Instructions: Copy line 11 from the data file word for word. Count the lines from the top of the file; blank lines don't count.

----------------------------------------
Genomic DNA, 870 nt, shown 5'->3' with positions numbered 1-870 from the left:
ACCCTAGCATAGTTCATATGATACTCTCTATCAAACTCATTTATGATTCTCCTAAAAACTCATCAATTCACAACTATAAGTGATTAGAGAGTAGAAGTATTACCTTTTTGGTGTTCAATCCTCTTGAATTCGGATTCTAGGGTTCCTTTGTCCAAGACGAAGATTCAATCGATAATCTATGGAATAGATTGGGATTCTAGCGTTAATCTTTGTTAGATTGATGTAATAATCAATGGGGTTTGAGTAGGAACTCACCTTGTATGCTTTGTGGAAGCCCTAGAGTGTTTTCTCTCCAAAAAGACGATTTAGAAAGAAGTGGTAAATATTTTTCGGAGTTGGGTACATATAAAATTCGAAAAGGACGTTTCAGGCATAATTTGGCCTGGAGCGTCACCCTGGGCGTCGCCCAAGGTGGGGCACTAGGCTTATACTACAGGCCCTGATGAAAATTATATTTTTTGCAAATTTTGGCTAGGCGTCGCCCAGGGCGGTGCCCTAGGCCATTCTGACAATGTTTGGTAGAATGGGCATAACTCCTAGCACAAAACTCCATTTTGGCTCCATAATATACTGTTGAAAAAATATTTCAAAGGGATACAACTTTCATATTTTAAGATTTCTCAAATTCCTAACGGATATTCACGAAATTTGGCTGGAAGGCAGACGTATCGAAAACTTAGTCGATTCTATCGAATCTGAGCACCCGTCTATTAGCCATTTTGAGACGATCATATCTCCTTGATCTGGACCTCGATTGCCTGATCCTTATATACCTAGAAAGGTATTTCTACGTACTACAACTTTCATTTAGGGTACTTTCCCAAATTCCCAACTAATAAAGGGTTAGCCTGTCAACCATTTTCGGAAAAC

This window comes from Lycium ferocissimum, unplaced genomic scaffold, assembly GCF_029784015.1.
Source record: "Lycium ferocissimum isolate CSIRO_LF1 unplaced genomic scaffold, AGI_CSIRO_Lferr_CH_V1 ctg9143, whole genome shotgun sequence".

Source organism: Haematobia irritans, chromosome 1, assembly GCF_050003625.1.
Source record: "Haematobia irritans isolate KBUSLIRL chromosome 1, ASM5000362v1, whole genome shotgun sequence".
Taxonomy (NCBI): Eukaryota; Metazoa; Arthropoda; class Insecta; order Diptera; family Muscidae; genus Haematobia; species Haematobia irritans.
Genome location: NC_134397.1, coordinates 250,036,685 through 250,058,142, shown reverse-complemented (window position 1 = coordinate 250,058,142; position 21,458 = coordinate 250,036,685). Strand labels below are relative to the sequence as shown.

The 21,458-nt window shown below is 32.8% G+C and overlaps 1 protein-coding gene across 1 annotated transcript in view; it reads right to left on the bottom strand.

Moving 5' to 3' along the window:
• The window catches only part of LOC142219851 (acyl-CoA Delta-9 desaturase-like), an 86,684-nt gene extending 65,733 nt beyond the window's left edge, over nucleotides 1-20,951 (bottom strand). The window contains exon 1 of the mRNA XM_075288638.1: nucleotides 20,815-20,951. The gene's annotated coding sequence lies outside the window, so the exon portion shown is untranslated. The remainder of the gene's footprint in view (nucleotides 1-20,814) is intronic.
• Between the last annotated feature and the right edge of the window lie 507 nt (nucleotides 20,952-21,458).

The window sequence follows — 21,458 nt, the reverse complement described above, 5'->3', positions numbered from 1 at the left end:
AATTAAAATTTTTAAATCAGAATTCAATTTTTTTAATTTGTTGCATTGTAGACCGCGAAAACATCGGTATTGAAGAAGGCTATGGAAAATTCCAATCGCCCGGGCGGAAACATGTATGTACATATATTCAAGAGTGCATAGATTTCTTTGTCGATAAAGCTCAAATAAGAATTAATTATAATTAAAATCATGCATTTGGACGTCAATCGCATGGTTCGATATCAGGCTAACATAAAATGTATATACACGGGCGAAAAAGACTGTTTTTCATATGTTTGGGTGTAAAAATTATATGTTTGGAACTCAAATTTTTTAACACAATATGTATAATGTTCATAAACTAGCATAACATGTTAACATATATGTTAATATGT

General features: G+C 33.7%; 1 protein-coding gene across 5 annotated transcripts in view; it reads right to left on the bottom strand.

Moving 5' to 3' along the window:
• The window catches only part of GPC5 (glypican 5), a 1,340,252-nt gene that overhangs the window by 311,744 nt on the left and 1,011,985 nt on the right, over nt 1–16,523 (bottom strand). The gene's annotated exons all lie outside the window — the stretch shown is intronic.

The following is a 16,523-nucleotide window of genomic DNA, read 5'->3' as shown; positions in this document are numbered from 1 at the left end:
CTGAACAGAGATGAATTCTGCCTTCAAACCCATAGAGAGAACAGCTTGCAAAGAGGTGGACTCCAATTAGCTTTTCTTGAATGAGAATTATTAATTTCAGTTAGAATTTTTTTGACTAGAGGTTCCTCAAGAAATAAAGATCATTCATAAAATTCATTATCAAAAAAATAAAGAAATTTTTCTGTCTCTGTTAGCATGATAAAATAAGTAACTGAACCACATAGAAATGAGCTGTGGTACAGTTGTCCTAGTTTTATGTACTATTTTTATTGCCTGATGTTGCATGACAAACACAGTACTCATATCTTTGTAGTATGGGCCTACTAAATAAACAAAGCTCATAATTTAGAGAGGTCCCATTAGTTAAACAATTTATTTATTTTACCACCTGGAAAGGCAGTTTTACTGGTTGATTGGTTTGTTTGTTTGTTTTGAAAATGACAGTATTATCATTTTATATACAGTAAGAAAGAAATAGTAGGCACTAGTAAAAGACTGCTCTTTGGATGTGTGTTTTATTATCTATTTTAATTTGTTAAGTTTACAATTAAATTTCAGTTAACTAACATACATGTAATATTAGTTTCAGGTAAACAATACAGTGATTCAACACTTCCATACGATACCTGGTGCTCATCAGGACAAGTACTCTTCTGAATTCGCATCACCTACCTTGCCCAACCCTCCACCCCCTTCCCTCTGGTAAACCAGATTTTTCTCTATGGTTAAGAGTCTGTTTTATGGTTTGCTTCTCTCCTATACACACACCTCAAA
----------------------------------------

• The window catches only part of LOC142219851 (acyl-CoA Delta-9 desaturase-like), an 86,684-nt gene extending 65,733 nt beyond the window's left edge, over nucleotides 1-20,951 (bottom strand). The window contains exon 1 of the mRNA XM_075288638.1: nucleotides 20,815-20,951. The gene's annotated coding sequence lies outside the window, so the exon portion shown is untranslated. The remainder of the gene's footprint in view (nucleotides 1-20,814) is intronic.